The habitual offender law is a law that allows judges to impose much stiffer sentences on repeat offenders. A habitual offender status is generally only given to repeat felony offenders, i.e., people who committed numerous misdemeanors or three or more felonies. The penalties that apply to the crimes committed by people labeled as habitual offenders increase considerably while the crimes they commit get ranked as serious criminal offenses. The time served on their sentence increases too with minimal chances for a sentence reduction for good behavior, etc.
How Can a Columbia Criminal Defense Attorney Help Me?
The web of federal, state, and municipal laws that govern activity in Columbia is quite complicated since many factors can either aggravate or mitigate the case filed against you. Facing the complexities of our legal system by yourself isn’t only potentially overwhelming, but also quite risky since you’re less likely to know the laws that govern your case. Criminal defense attorneys are intermediaries that will help you interpret the law while helping the court understand your case. You’ve better chances of getting a fair ruling with an attorney by your side than without one.
What’s the Cost of Legal Representation?
Well, it depends on what you are being charged with. At Nash Law, PLLC, we set our rates based on the type/kind of crime you are being charged with and how complex your case will end up being. For a better idea of how much you will pay to receive legal representation in Columbia, get in touch with us today to schedule a free consultation and have your case reviewed by our experienced criminal defense attorneys.
What Are the Benefits of Having a Private Attorney Representing You Over a Court-Appointed One?
Public defenders are governmental employees appointed for criminal defendants who can’t afford to hire a private attorney. These attorneys typically are handling several lawsuits at a go ranging from big cases like felony murder cases to misdemeanors.
In most situations, public defenders find themselves handling multiple cases at once, something that can prove detrimental for you as a criminal defendant. That’s because it’s hard for a public attorney, unlike a private one, to offer your case the specialized attention it needs.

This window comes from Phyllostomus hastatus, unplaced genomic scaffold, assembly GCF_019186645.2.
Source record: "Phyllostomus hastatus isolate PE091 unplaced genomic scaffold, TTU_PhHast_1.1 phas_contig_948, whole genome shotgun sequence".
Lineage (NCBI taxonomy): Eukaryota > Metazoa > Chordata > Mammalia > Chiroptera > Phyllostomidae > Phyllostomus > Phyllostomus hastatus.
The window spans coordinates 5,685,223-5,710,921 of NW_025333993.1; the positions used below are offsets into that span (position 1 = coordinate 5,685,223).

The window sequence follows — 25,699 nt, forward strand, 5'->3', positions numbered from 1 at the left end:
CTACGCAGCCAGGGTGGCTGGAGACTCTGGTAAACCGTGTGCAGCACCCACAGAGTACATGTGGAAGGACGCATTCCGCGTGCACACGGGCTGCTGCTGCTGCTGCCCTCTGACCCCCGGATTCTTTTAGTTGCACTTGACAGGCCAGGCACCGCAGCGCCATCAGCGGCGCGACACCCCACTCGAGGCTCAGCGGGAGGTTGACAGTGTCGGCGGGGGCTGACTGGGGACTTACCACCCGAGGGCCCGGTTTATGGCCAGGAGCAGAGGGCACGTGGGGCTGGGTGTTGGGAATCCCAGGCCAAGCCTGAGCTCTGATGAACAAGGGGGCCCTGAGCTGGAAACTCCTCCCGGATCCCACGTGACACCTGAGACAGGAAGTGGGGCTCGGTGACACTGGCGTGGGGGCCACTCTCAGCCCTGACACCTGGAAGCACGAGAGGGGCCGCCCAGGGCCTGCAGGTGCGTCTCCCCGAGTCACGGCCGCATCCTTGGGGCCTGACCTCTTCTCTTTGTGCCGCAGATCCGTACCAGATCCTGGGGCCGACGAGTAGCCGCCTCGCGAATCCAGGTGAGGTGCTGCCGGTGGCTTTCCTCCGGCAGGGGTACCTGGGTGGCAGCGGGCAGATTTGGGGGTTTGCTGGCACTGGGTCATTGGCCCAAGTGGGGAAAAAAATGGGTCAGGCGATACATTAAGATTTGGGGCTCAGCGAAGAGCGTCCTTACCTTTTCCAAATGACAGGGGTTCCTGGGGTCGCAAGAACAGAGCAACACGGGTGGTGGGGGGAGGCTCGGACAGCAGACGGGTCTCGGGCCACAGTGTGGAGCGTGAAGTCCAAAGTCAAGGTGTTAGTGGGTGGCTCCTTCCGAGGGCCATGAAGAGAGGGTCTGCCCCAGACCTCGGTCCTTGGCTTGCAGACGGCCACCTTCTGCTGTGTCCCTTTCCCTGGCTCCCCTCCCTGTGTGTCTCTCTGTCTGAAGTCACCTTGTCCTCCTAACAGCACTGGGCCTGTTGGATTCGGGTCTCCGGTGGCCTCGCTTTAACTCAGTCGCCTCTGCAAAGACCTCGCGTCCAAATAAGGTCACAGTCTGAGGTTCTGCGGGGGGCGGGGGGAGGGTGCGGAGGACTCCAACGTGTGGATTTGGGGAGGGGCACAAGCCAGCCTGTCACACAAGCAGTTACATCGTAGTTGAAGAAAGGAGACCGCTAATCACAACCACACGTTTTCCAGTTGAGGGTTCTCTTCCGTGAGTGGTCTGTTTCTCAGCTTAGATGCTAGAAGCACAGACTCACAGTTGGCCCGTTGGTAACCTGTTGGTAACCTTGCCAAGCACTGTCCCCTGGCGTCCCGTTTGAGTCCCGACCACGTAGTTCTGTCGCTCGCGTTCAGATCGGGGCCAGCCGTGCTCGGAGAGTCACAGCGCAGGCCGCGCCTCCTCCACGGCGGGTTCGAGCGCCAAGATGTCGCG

And while you’ll have to pay for the services of a private attorney, you still have no guarantee that your attorney will win the case for you. Nevertheless, working with a private Columbia criminal defense lawyer can be more beneficial to you since the person you hire will do their best to make sure that you receive a favorable ruling by the end of your criminal case proceedings.
Can I Represent Myself?
Every citizen in the United States reserves the right to represent themselves in a court of law in a civil case. This is what the courts refer to as “pro se.” In instances where a defendant opts to represent themselves, the court holds them to the same standard as they would an attorney.
While some cases are straightforward and relatively simple, most cases tend to be difficult and complex. As a criminal defendant, you must consider the specific issues and complexities involved in your case and what’s at stake when deciding whether or not you should continue pursuing the case without an attorney. If, as your case proceeds, it becomes apparent that representing yourself is harder than you thought, you still have the option to hire the services of an attorney and have them represent you.
Should I Accept a Plea Bargain?
Plea bargains are agreements in criminal law proceedings where a prosecutor offers the defendant concession in exchange for a nolo contendere or a plea of guilt. However, before pleading guilty to criminal charges, it’s crucial that you first understand what evidence the state or prosecution has against you.
Apart from that, you also need to consider conducting personal investigations and ensure that you collect evidence that favors your defense. Plea deals are often a more attractive alternative than going to trial in instances where the evidence is irrefutable, and a conviction is certain. However, the decision to either take a plea bargain or take a case to trial ultimately falls on the defendant’s shoulder.
Appealing a Conviction in Tennessee
After it’s already been determined that you are guilty of committing a crime and have been sentenced to serve time in jail or prison, you may still be eligible to appeal the decision. To do this, all you have to do is to file an appeal with the Criminal Appeals Court. During an appeal, defendants are given the chance to prove the ruling was wrong and why they believe the sentencing wasn’t fair.
A lawyer from the Office of the Attorney General then files their brief with a response. The matter is then reviewed by the Criminal Appeals Court, which then issues their opinion on the matter. From this point onward, either side can request to have the matter heard by Tennessee’s Supreme Court. However, in the event the Supreme Court turns down the request, then the decision reached by the Criminal Appeals Court stands.
Get in Touch for Aggressive Representation in Your Criminal Case
If you’re being charged with a criminal offense, what you need is a knowledgeable and seasoned Columbia criminal defense attorney by your side counseling and representing your interests in court. At Nash Law, PLLC, we fight for the rights of people like you who are facing criminal charges and are ready to fight hard and aggressively to ensure that your rights are not infringed and that your case is either dropped or that you get lower sentencing.
If you’re currently facing criminal charges in Columbia, Tennessee, please call 615-627-4529 to speak to a criminal defense attorney for a free case review. Get in touch with us now for assistance.